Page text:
Be this as it may, ‘othering’ of Russia seems to have begun well before the Soviet era. In 2000, writer and journalist Anatol Lievan proposed that ‘Russophobia,’ for example, grew out of British attitudes towards the expanding Russian empire in the 19th century (5). In 2010, James Brown from the University of Aberdeen claims that stereotypical views of Russia derive from Cold War period ‘Russian Studies’ which were ‘orientalist’ by nature (6). In 1918, Oswald Spengler suggested that the Soviet Union was a continuation of Tsarist imperialism (7). Godard and Gibbons explained the popularity of communism in Russia being due to ‘the primitive and non-European qualities of that country.’ Such arguments are still lingua franca in some of our best universities of the world, and are a comfortable basis for constructing Russia-bashing arguments.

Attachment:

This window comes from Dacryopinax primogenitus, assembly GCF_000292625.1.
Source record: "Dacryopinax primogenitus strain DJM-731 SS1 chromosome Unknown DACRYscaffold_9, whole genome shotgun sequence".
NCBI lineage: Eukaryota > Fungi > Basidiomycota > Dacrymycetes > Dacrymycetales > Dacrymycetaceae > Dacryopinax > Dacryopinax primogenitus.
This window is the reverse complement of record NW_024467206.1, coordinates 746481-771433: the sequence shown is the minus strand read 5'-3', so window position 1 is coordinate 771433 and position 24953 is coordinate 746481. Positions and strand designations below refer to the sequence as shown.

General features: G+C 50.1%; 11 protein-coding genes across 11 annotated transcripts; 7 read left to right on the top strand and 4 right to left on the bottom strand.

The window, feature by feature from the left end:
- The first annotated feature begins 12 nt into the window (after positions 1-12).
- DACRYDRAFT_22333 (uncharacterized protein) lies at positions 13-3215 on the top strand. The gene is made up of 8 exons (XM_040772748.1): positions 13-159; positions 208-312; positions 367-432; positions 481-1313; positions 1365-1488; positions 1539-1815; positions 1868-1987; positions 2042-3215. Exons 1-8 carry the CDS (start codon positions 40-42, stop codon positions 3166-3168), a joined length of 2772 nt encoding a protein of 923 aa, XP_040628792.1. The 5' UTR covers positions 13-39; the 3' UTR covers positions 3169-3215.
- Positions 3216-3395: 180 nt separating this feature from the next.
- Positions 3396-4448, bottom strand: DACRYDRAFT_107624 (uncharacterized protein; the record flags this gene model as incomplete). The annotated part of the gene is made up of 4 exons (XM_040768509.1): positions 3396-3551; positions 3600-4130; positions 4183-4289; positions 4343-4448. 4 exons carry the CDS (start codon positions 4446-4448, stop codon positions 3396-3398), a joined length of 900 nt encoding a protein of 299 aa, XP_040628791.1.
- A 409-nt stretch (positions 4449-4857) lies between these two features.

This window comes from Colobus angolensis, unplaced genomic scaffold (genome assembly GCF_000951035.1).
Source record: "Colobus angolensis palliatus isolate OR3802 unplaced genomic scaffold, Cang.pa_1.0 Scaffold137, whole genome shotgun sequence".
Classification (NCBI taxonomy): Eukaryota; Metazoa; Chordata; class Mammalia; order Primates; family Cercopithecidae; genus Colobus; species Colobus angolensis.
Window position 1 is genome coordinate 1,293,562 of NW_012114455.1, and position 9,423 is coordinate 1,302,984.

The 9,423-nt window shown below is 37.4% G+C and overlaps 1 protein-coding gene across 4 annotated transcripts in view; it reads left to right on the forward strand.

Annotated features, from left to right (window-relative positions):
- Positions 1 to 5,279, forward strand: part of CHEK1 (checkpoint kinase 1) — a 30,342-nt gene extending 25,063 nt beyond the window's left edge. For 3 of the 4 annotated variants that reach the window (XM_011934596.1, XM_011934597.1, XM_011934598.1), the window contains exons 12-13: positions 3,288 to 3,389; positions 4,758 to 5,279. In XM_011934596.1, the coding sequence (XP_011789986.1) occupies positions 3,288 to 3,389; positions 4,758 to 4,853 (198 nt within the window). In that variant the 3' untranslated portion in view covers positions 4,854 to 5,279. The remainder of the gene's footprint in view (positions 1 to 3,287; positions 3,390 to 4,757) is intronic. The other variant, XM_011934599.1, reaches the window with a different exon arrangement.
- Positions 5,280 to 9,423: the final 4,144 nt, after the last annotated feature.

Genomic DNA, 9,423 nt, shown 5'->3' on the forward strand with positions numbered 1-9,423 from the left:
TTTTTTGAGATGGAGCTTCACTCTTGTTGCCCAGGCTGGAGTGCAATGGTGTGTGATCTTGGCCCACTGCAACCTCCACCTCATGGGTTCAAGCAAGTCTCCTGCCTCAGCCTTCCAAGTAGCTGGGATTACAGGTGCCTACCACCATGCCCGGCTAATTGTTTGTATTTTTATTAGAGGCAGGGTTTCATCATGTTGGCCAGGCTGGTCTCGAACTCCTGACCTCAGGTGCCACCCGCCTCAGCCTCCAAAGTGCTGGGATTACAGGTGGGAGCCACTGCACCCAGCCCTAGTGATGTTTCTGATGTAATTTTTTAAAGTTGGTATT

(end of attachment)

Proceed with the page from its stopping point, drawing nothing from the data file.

After the Second World War, many western countries within the group of nations and alliances commonly known as ‘The West’ saw the limitations of ‘nation states’ and united together in causes that spread across borders and boundaries. The main tenants of ‘Human Security’ (not just state security) were incorporated into U.N. charters. ‘Freedom from Want’ and ‘Freedom from Fear’ were only two of the new principles on the new non-state-centric bandwagon. This was all good news for liberals like me, who saw the world at last coming right. By incorporating human rights into international politics, however, we created political space for the adoption of resolutions such as the ‘Right to Intervene’ when one country assumes the right to invade another, if that country was seen to be unable to provide the security of its own citizens. Our ‘othering’ now included the right to deny sovereignty, although that is not the way we see it.

We discovered that security threats are ‘speech acts,’ as was so clearly established by the late 20th century ‘securitisation theory.’ (8) Issues can be made into a threat, ‘securitised’ by a ‘securitising agent.’ Jargon aside, this means that politicians can convince populations that one issue or the other is a threat through rhetoric (yes, you have heard this before; remember Aristotle).